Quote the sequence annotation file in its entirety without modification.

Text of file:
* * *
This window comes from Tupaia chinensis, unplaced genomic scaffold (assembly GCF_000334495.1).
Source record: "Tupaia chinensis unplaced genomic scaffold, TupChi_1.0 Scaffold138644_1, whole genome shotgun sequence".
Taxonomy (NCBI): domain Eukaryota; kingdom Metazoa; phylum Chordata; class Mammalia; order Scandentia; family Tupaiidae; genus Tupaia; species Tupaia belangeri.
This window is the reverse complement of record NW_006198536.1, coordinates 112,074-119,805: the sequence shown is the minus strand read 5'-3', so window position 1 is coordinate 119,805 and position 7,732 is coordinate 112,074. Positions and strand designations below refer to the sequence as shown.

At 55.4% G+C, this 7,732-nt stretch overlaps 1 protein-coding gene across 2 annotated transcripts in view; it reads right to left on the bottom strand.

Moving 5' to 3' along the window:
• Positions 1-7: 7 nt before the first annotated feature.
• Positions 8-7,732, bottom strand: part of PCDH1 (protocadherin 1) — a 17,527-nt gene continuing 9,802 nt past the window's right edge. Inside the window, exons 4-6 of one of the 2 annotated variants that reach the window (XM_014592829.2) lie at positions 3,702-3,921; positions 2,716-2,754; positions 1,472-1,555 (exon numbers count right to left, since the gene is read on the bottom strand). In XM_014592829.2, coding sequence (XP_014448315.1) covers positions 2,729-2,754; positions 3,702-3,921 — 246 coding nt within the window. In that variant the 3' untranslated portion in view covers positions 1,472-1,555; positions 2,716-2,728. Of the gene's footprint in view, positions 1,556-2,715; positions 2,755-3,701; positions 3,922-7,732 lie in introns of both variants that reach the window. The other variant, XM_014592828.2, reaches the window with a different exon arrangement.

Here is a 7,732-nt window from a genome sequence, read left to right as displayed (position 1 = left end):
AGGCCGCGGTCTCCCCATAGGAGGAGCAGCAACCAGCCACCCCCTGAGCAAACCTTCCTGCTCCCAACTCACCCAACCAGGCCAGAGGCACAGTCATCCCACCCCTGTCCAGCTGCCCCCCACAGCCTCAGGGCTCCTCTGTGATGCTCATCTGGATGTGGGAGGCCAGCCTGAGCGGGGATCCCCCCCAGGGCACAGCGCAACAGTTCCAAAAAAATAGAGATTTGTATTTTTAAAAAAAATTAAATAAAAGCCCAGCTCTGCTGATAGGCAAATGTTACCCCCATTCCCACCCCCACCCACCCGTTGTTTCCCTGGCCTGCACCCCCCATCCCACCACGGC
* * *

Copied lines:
This window comes from Tupaia chinensis, unplaced genomic scaffold (assembly GCF_000334495.1).
Source record: "Tupaia chinensis unplaced genomic scaffold, TupChi_1.0 Scaffold138644_1, whole genome shotgun sequence".
Taxonomy (NCBI): domain Eukaryota; kingdom Metazoa; phylum Chordata; class Mammalia; order Scandentia; family Tupaiidae; genus Tupaia; species Tupaia belangeri.
This window is the reverse complement of record NW_006198536.1, coordinates 112,074-119,805: the sequence shown is the minus strand read 5'-3', so window position 1 is coordinate 119,805 and position 7,732 is coordinate 112,074. Positions and strand designations below refer to the sequence as shown.

At 55.4% G+C, this 7,732-nt stretch overlaps 1 protein-coding gene across 2 annotated transcripts in view; it reads right to left on the bottom strand.

Moving 5' to 3' along the window:
• Positions 1-7: 7 nt before the first annotated feature.
• Positions 8-7,732, bottom strand: part of PCDH1 (protocadherin 1) — a 17,527-nt gene continuing 9,802 nt past the window's right edge. Inside the window, exons 4-6 of one of the 2 annotated variants that reach the window (XM_014592829.2) lie at positions 3,702-3,921; positions 2,716-2,754; positions 1,472-1,555 (exon numbers count right to left, since the gene is read on the bottom strand). In XM_014592829.2, coding sequence (XP_014448315.1) covers positions 2,729-2,754; positions 3,702-3,921 — 246 coding nt within the window. In that variant the 3' untranslated portion in view covers positions 1,472-1,555; positions 2,716-2,728. Of the gene's footprint in view, positions 1,556-2,715; positions 2,755-3,701; positions 3,922-7,732 lie in introns of both variants that reach the window. The other variant, XM_014592828.2, reaches the window with a different exon arrangement.

Here is a 7,732-nt window from a genome sequence, read left to right as displayed (position 1 = left end):
AGGCCGCGGTCTCCCCATAGGAGGAGCAGCAACCAGCCACCCCCTGAGCAAACCTTCCTGCTCCCAACTCACCCAACCAGGCCAGAGGCACAGTCATCCCACCCCTGTCCAGCTGCCCCCCACAGCCTCAGGGCTCCTCTGTGATGCTCATCTGGATGTGGGAGGCCAGCCTGAGCGGGGATCCCCCCCAGGGCACAGCGCAACAGTTCCAAAAAAATAGAGATTTGTATTTTTAAAAAAAATTAAATAAAAGCCCAGCTCTGCTGATAGGCAAATGTTACCCCCATTCCCACCCCCACCCACCCGTTGTTTCCCTGGCCTGCACCCCCCATCCCACCACGGC